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Mid-year budget update tale of two guesses for city, county

Illustration by Ben Hillyer
Illustration by Ben Hillyer

By Vershal Hogan & Lindsey Shelton

The Natchez Democrat

NATCHEZ — Even the most fiscally skilled government budgeters acknowledge that it’s a bit of a guessing game.

Government leaders take what they know from past experience, apply any anticipated changes and then hope for the best.

Last week marked the halfway point in the fiscal years of the City of Natchez and Adams County’s governments.

With six months of the budget year in the books, now is a good time to pause and examine how the budget guesswork is shaking out.

Looking at the state of city and county finances is a tale of two vastly different guesses.

Adams County’s budget guesswork seems to have been solid. The county’s finances are right on track, with expenses and revenues pretty much in line with their best guess.

In the City of Natchez, however, the state of the city’s finances is anyone’s guess.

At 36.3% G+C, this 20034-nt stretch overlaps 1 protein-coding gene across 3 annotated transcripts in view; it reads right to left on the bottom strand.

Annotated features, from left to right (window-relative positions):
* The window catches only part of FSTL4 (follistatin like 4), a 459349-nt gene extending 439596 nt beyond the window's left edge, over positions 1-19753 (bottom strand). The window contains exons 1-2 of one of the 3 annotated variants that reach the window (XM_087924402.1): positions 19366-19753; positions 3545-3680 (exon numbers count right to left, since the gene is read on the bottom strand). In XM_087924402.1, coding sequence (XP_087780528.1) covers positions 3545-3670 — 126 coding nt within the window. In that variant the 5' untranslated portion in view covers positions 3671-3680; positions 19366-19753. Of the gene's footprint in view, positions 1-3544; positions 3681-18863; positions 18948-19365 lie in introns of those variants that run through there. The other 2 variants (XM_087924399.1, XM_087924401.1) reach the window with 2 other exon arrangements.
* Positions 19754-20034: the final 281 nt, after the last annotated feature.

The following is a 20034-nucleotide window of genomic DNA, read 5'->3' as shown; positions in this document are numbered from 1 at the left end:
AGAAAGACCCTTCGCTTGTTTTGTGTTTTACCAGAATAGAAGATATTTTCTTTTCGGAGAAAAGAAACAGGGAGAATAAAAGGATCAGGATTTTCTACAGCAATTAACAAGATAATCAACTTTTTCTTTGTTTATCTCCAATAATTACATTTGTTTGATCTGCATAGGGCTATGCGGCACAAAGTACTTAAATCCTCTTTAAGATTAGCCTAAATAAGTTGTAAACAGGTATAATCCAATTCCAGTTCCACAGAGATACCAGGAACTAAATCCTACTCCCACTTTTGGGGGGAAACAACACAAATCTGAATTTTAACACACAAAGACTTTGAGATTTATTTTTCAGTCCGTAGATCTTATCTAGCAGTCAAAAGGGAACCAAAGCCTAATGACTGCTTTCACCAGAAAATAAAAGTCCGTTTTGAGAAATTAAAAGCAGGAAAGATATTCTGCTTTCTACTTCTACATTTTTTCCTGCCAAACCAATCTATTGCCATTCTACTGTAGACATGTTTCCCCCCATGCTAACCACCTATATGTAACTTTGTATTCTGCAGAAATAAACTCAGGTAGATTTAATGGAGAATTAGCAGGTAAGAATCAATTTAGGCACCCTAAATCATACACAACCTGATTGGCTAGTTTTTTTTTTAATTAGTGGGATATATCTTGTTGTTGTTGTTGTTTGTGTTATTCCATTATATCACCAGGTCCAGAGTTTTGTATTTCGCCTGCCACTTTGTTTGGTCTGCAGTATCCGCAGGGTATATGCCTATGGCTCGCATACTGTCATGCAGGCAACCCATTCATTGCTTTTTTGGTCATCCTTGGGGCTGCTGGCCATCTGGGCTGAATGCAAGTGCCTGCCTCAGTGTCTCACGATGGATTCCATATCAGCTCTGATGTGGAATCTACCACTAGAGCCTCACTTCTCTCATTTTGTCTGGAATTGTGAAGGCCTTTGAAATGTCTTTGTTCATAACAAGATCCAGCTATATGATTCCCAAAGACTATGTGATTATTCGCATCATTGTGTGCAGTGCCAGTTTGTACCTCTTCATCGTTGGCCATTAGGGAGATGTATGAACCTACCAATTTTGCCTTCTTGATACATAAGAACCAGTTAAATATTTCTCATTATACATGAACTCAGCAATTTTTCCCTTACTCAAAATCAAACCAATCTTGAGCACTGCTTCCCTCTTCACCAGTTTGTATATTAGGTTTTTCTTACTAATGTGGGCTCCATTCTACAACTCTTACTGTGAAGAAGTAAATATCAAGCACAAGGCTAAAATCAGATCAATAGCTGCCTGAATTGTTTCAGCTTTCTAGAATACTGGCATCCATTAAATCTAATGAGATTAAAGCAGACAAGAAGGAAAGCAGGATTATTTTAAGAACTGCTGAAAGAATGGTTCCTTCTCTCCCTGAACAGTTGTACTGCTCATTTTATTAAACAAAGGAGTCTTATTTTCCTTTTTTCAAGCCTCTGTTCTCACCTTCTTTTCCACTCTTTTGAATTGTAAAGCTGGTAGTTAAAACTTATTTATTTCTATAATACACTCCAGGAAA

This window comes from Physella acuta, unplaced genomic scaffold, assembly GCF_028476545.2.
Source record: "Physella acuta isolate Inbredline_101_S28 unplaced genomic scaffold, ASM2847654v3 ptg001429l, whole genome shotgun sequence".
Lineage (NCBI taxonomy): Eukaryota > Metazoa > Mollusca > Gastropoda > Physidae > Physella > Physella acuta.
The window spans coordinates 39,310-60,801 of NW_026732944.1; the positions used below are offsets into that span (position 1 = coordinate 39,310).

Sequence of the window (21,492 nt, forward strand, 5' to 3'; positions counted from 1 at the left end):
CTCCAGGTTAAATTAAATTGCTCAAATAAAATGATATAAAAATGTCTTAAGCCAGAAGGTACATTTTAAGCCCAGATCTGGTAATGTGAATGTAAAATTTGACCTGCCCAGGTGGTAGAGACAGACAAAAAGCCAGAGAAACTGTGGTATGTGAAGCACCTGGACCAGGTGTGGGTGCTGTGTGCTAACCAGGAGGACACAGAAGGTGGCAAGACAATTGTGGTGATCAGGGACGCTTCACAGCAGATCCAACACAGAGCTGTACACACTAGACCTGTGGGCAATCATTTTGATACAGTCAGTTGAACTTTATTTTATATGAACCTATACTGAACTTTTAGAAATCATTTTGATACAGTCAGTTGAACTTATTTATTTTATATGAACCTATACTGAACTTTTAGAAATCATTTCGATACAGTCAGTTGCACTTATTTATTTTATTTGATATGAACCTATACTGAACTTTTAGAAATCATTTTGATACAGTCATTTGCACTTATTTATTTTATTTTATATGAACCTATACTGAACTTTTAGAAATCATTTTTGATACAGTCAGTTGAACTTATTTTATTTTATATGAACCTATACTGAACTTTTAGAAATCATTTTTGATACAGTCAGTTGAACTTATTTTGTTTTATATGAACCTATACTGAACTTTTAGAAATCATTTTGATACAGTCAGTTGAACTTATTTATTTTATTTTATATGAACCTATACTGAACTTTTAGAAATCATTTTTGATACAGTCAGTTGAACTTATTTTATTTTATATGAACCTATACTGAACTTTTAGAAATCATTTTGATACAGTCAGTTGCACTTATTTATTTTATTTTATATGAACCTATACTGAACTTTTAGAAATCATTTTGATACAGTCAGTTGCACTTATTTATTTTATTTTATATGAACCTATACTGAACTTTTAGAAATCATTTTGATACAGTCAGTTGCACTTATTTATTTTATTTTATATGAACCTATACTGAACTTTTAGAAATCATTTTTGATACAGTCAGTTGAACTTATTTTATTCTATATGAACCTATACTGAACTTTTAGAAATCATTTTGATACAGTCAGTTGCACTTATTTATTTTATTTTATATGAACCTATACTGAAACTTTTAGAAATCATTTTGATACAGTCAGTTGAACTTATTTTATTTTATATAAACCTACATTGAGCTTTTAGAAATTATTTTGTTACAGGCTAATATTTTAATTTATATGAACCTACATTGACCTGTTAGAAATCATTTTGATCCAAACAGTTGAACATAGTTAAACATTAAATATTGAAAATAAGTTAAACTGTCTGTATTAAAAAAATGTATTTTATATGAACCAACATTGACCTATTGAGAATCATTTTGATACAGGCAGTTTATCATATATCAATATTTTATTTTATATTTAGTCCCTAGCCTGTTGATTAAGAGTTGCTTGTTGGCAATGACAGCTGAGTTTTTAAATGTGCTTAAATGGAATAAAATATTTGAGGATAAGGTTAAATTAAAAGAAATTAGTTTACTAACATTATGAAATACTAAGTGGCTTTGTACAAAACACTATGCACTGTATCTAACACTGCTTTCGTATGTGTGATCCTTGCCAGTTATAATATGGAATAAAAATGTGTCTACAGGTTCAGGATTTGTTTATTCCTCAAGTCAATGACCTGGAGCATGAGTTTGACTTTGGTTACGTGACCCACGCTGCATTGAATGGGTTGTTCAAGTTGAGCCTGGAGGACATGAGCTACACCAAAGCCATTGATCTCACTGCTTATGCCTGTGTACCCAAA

Flying blind in Natchez

Halfway through the year, the City of Natchez has no idea where its approximately $24.2 million budget stands.

The Natchez City Clerk’s office staff has spent approximately the last six months sorting through the 2011-2012 fiscal year’s books to close out them out, Mayor Butch Brown said last week. Updating the city’s current fiscal year’s budget numbers has not yet begun.

Closing out the books should take approximately four to six weeks, accountant Nancy Hydrick said.

Hydrick and Christine Brinegar were hired by the city last November to organize the city’s books.

The two accountants say discrepancies between the city’s books and accounting software were so bad they had to back into numbers on some accounts just to get a starting point.

The entire payroll module of the accounting system, Hydrick said, has to be rebuilt from scratch.